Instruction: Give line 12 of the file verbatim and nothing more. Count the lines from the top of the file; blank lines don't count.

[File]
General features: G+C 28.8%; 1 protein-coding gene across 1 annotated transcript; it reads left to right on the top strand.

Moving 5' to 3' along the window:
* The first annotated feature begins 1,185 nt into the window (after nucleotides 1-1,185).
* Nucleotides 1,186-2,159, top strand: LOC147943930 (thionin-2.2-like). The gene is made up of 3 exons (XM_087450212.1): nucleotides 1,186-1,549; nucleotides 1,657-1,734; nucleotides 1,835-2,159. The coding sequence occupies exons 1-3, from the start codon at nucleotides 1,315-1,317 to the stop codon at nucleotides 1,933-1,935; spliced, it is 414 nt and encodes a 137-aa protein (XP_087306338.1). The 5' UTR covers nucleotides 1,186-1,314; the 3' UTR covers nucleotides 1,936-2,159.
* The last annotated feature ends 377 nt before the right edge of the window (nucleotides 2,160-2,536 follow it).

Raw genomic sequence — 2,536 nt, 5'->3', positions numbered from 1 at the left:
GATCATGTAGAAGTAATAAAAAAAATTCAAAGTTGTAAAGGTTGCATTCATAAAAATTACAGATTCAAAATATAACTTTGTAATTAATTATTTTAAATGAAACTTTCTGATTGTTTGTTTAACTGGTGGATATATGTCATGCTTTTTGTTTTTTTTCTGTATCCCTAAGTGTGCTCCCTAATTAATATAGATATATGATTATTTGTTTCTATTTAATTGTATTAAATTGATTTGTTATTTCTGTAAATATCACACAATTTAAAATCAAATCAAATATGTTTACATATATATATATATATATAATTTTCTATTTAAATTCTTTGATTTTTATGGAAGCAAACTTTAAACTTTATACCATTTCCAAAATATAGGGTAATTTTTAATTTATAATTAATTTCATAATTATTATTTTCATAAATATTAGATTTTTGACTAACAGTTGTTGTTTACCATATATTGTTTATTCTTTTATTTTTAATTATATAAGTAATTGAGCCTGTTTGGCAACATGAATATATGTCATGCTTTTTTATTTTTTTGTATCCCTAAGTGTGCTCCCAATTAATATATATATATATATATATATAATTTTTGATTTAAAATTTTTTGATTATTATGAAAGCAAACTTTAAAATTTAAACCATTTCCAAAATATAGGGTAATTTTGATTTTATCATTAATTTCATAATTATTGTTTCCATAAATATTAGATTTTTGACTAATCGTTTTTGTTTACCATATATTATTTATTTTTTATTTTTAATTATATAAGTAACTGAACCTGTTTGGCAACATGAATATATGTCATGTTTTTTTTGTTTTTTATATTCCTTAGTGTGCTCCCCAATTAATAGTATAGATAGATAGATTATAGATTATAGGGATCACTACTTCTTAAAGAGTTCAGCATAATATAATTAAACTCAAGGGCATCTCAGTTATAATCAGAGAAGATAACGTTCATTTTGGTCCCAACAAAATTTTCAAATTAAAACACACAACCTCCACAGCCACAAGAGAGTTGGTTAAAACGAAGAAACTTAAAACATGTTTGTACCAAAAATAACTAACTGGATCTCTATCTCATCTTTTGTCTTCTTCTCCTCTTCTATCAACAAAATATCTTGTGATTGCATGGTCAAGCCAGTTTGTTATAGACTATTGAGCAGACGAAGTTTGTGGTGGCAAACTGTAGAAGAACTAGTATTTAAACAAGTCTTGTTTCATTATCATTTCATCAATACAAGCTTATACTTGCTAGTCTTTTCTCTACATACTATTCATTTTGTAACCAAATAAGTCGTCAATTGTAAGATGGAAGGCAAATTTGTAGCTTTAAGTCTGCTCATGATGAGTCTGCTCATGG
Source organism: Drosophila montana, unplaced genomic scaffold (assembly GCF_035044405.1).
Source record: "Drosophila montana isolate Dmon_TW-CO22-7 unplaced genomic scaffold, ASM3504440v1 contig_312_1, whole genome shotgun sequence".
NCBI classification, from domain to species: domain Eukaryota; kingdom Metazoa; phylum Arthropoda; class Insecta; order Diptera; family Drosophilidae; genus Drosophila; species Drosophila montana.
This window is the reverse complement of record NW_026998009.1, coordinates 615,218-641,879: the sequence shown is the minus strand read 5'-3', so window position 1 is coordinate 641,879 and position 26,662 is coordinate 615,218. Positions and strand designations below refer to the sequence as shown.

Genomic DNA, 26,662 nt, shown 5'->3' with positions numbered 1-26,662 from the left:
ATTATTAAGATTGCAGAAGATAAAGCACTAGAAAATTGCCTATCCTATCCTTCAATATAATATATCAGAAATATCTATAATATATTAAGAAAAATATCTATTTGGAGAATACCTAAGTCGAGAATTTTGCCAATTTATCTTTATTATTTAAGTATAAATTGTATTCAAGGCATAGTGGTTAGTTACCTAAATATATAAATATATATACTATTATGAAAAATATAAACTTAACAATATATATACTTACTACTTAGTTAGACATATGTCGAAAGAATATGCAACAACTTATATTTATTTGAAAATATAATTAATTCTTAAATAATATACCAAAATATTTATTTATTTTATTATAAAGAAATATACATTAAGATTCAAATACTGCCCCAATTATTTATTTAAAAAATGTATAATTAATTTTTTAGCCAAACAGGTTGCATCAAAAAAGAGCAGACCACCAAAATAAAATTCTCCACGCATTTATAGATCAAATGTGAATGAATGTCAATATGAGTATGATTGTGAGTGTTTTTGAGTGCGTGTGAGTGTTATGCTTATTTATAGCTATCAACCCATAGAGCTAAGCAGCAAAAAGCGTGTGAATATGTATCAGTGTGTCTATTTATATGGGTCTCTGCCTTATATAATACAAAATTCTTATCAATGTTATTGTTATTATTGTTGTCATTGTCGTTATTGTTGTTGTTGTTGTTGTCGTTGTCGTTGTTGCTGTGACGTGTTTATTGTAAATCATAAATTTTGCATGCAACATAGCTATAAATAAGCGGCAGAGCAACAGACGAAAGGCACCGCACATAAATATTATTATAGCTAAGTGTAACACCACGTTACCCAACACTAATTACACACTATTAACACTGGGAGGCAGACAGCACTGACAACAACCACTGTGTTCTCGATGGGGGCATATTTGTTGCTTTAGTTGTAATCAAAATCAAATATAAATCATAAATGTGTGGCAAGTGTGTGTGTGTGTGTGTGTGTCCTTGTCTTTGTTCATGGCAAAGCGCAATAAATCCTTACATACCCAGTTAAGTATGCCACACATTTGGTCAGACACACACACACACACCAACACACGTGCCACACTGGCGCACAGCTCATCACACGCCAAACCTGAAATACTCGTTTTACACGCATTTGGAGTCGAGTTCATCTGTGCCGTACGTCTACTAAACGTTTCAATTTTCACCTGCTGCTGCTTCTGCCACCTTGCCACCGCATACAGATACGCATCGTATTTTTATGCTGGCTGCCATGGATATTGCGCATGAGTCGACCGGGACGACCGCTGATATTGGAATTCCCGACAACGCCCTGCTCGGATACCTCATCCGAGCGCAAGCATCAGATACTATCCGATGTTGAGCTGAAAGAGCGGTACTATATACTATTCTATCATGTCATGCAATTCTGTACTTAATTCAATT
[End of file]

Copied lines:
Genomic DNA, 26,662 nt, shown 5'->3' with positions numbered 1-26,662 from the left: